The elder nodded slowly. His gaze did not leave Sheila's face.
"I think I can promise that in her name. Indeed, I had already
extracted such a promise before I would undertake to come up here. I
have warned Mrs. Pauling not to repeat a word the girl said to her.
And Zebedee is a prudent young man."
"I told Zeb myself to keep his hatch battened," growled Cap'n Ira.
"But, I swan, Ida May! I don't see how you can bear to have the
crazy critter here. And Prudence--"
"If Ida May says she is willing," sighed the old woman, glad to be
able to set a course not opposed to her minister's advice.
"Thank you, young woman," Elder Minnett said, speaking grimly enough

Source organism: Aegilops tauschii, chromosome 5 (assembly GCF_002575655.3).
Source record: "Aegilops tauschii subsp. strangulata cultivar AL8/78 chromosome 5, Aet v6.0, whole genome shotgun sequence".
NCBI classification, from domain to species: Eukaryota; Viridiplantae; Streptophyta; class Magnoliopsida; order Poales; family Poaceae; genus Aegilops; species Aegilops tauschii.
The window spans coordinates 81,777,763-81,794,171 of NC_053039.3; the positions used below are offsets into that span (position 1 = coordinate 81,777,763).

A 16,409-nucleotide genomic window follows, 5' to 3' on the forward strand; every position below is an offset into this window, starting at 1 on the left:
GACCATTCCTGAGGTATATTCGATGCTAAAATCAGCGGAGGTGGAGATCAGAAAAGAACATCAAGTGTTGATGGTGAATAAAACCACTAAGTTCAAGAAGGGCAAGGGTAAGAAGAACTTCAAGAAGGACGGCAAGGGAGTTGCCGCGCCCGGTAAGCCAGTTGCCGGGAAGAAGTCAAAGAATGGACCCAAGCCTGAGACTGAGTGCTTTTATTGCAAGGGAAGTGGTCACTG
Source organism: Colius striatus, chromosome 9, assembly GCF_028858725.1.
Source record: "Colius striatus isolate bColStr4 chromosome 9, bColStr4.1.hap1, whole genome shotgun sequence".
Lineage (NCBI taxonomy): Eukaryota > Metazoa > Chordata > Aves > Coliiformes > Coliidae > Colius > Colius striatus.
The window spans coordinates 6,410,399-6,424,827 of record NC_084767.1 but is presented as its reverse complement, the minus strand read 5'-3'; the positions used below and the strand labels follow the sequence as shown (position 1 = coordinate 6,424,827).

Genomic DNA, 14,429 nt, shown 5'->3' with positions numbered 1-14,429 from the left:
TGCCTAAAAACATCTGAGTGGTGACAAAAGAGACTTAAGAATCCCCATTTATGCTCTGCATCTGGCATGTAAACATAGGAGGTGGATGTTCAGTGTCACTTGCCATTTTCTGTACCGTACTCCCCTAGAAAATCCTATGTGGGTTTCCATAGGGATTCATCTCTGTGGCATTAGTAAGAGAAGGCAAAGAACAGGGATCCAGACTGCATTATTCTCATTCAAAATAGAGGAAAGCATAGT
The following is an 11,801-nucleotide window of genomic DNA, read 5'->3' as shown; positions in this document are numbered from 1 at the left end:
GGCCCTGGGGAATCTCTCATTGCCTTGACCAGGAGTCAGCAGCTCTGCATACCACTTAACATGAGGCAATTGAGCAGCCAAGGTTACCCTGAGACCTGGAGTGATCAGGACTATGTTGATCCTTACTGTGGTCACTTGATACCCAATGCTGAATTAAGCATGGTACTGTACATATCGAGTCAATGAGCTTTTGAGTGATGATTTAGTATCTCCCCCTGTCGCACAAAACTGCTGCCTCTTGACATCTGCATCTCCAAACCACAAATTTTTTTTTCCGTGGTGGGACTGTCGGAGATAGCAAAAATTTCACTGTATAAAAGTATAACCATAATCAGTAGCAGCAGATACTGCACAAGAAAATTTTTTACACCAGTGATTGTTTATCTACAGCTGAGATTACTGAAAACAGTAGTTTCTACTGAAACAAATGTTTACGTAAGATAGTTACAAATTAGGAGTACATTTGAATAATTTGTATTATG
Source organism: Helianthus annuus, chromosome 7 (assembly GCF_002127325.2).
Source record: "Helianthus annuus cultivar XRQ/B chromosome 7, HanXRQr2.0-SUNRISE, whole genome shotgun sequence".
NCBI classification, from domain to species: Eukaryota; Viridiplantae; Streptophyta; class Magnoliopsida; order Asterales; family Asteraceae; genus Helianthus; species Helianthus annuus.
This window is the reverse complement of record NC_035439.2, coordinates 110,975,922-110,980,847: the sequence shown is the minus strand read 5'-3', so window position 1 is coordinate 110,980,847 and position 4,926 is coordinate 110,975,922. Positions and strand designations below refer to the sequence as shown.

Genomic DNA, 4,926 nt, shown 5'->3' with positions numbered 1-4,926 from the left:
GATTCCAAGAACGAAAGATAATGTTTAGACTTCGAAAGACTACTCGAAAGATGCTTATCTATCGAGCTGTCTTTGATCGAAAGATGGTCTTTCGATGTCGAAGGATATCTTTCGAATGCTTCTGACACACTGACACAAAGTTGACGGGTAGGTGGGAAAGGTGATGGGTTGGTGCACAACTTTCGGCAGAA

to Sheila. "Those who have nothing to fear can afford to be
generous. You have done right."
The subject was dropped--to the relief of all of them. Tea was
poured from the marble-topped, black-walnut table, and Sheila passed
biscuit, jam, cakes, and other delicacies. She performed her part of
the ceremony with apparent calm. She did not speak to the elder
again, nor he to her, save when she ran out to carry forgotten
gloves to him when he had climbed into the automobile.
The grim old man shot her through with the keenest of keen glances
as he accepted the gloves.